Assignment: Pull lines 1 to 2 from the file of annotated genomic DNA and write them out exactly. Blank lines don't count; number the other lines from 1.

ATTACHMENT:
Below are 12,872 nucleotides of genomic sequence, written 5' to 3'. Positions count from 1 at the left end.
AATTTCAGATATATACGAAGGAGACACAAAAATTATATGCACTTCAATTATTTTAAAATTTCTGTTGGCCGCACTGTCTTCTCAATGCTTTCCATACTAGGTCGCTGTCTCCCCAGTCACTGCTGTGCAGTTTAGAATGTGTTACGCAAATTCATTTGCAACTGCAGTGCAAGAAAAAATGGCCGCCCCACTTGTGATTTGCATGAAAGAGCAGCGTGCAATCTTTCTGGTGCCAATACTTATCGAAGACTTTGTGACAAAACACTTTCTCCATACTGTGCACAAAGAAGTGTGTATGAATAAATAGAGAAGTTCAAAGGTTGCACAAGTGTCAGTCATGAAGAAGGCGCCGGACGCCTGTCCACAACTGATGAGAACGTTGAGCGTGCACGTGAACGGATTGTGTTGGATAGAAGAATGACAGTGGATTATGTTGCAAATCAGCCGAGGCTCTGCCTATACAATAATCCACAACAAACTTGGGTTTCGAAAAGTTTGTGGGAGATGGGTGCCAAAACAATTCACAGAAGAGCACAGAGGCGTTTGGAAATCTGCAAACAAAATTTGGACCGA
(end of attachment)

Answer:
Below are 12,872 nucleotides of genomic sequence, written 5' to 3'. Positions count from 1 at the left end.
AATTTCAGATATATACGAAGGAGACACAAAAATTATATGCACTTCAATTATTTTAAAATTTCTGTTGGCCGCACTGTCTTCTCAATGCTTTCCATACTAGGTCGCTGTCTCCCCAGTCACTGCTGTGCAGTTTAGAATGTGTTACGCAAATTCATTTGCAACTGCAGTGCAAGAAAAAATGGCCGCCCCACTTGTGATTTGCATGAAAGAGCAGCGTGCAATCTTTCTGGTGCCAATACTTATCGAAGACTTTGTGACAAAACACTTTCTCCATACTGTGCACAAAGAAGTGTGTATGAATAAATAGAGAAGTTCAAAGGTTGCACAAGTGTCAGTCATGAAGAAGGCGCCGGACGCCTGTCCACAACTGATGAGAACGTTGAGCGTGCACGTGAACGGATTGTGTTGGATAGAAGAATGACAGTGGATTATGTTGCAAATCAGCCGAGGCTCTGCCTATACAATAATCCACAACAAACTTGGGTTTCGAAAAGTTTGTGGGAGATGGGTGCCAAAACAATTCACAGAAGAGCACAGAGGCGTTTGGAAATCTGCAAACAAAATTTGGACCGA